| Curbside recycling launched in Knoxville
28, 2004 - Waste Connections of Tennessee Inc., the garbage collector
for the city of Knoxville, is making a curbside-recycling program available
for city residents, Mayor Bill Haslam announced today.
"I hope city residents will sign up and support curbside recycling as a way to reduce the amount of waste being deposited in landfills," said Mayor Haslam. "I applaud Waste Connections' work to offer this service at an economical price to households in Knoxville."
The monthly charge for every other week service is $3.50 per month for curbside pick-up or $9 per month for back-door service. Cost of the 18-gallon recycling bin is $10.
Waste Connections will begin Oct. 1 placing door hangars advertising
the service to the first group of 6,300 homes. Then beginning Nov. 1,
Waste Connections will start curbside pick-up for those customers within
the first group who have subscribed to the service, and advertise to
the next group of 6,300 homes. This will be an ongoing process until
all 57,000 households in the city are contacted, said Benson Henry,
general manager of Waste Connections of Tennessee.
"New routes will be selected from each area of the city - East, West, South, North and Northwest Knoxville - every month," Henry said.
Staggering the launch of the service will allow Waste Connections to control volume and manage of the purchase of capital equipment in an economic fashion, Henry said.
Recyclable materials that may be left for curbside pick-up include newspapers, most plastics, aluminum and steel cans, and clear, green and brown glass. Residents are not required to sort the materials.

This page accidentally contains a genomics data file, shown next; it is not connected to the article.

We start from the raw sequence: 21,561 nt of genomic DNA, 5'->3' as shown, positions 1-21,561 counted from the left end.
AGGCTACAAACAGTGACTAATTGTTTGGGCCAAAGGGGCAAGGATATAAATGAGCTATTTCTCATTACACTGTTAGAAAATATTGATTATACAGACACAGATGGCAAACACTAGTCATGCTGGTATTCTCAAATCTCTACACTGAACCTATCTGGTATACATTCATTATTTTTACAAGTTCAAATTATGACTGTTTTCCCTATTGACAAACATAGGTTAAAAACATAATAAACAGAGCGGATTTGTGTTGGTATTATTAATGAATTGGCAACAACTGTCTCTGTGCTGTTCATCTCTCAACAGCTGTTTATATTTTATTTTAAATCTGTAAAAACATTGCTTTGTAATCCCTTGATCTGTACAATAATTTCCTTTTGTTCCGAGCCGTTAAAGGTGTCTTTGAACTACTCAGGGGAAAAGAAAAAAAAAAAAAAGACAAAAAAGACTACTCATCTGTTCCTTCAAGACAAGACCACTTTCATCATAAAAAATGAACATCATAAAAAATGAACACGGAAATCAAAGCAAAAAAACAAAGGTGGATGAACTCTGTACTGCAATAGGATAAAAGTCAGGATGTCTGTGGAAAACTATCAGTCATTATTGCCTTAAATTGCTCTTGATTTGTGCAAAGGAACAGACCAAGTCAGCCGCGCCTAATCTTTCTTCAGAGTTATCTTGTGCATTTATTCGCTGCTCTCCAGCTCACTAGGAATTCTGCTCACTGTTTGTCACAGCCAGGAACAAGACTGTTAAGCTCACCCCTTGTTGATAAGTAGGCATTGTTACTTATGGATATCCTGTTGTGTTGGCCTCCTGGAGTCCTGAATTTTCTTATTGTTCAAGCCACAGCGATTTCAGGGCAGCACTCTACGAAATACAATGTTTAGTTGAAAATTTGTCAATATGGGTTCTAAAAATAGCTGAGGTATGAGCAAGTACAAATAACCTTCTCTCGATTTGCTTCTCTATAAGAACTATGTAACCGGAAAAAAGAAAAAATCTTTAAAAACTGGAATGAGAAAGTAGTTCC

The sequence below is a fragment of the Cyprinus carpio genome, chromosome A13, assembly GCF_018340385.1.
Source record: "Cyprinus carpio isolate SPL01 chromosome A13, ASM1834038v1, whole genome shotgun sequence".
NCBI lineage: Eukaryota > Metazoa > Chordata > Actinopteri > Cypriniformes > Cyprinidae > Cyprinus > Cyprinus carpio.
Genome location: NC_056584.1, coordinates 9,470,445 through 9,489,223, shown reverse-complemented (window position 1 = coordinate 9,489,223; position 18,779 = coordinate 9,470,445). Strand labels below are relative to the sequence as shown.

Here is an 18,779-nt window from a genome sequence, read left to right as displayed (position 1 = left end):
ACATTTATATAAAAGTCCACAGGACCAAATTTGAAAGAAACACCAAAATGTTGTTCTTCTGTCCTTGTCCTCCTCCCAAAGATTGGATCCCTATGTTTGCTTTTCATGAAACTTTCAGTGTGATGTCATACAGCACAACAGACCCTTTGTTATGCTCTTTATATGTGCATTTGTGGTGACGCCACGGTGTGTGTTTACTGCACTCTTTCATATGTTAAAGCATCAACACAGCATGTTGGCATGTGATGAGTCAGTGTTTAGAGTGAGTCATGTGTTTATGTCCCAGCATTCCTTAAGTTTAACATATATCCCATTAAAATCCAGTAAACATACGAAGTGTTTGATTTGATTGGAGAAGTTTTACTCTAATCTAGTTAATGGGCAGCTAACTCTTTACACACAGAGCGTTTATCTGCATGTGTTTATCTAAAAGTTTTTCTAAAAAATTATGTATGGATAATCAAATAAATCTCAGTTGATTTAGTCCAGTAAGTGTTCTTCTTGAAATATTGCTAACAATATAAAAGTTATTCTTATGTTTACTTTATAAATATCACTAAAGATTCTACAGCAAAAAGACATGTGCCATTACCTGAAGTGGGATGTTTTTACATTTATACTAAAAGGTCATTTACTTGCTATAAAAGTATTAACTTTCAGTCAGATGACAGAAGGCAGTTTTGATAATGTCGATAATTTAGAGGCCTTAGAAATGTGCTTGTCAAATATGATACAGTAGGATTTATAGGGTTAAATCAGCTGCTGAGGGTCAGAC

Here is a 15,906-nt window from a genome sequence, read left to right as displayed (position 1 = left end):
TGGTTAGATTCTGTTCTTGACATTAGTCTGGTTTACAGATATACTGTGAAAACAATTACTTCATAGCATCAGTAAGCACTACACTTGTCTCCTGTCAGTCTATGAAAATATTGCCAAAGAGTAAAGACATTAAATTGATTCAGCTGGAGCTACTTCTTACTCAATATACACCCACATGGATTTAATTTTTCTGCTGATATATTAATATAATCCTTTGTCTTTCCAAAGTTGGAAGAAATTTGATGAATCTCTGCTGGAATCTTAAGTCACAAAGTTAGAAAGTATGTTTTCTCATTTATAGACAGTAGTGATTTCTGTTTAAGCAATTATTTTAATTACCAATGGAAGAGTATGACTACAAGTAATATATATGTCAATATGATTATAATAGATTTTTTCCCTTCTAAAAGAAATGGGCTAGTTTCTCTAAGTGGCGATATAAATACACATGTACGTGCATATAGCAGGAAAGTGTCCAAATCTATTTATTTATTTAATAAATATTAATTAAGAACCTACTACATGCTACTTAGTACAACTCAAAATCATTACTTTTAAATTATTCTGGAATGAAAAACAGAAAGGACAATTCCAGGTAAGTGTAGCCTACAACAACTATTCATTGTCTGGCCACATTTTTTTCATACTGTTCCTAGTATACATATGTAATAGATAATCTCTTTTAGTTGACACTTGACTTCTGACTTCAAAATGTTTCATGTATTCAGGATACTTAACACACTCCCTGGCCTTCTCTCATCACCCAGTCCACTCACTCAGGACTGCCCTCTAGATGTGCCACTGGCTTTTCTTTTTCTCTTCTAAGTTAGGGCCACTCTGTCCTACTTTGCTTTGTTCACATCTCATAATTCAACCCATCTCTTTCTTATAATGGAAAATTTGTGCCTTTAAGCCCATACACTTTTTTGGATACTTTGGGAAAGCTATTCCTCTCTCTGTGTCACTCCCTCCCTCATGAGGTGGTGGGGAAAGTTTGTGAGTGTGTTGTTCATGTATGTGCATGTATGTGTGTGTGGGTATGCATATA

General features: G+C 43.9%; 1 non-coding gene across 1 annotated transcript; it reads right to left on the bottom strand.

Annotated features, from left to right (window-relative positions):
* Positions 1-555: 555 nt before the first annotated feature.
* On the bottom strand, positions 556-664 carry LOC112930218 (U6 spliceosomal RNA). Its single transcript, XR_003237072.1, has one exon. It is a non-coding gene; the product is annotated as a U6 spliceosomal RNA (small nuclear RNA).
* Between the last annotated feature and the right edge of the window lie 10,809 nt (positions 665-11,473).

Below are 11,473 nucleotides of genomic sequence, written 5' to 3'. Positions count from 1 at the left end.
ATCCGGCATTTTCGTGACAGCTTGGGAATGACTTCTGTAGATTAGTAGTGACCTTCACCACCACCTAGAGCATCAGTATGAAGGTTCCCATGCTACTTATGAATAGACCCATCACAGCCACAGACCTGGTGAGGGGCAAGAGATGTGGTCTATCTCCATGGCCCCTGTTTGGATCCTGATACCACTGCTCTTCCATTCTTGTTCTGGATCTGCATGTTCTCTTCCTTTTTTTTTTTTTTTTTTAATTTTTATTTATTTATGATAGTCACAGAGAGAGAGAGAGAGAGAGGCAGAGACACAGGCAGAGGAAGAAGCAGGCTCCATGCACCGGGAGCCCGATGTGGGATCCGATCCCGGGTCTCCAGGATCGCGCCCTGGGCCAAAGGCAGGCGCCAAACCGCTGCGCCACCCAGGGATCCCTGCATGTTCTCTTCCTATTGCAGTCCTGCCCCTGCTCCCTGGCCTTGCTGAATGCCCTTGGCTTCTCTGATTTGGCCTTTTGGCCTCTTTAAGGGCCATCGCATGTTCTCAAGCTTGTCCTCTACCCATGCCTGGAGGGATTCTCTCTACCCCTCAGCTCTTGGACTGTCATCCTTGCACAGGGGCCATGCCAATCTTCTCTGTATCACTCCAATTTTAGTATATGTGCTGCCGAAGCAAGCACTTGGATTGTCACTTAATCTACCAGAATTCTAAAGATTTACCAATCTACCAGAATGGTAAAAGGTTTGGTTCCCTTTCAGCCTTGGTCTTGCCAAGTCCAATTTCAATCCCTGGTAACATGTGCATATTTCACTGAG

recyclables are processed at SP Recycling Corp.'s Knoxville facility
for marketing to manufacturers who use the recyclables as raw material
for their products.
"Waste Connections' curbside pick up is the link that makes recycling
convenient for consumers and we hope many will take advantage of this
program," said Becky Ford, division manager for SP Recycling Corp.
|Recycling Facts from Waste
Connections of Tennessee Inc.
|Every ton of recycled paper saves
7,000 gallons of water, 17 trees, 4,100 kilowatts of electricity
and 3.3 cubic yards of landfill space.
|Printing and writing papers comprise
14 percent of all landfill space.
|The United States uses 50 million
tons of paper each year, which equates to 850 million trees.
|Each hour, 2.5 million plastic bottles
|Recycling one glass bottle saves enough
energy to keep a 100-watt light bulb lit for four hours.
|The energy savings from recycled aluminum
cans in 1988 was enough to supply the power needs of a city the
size of Boston for one year.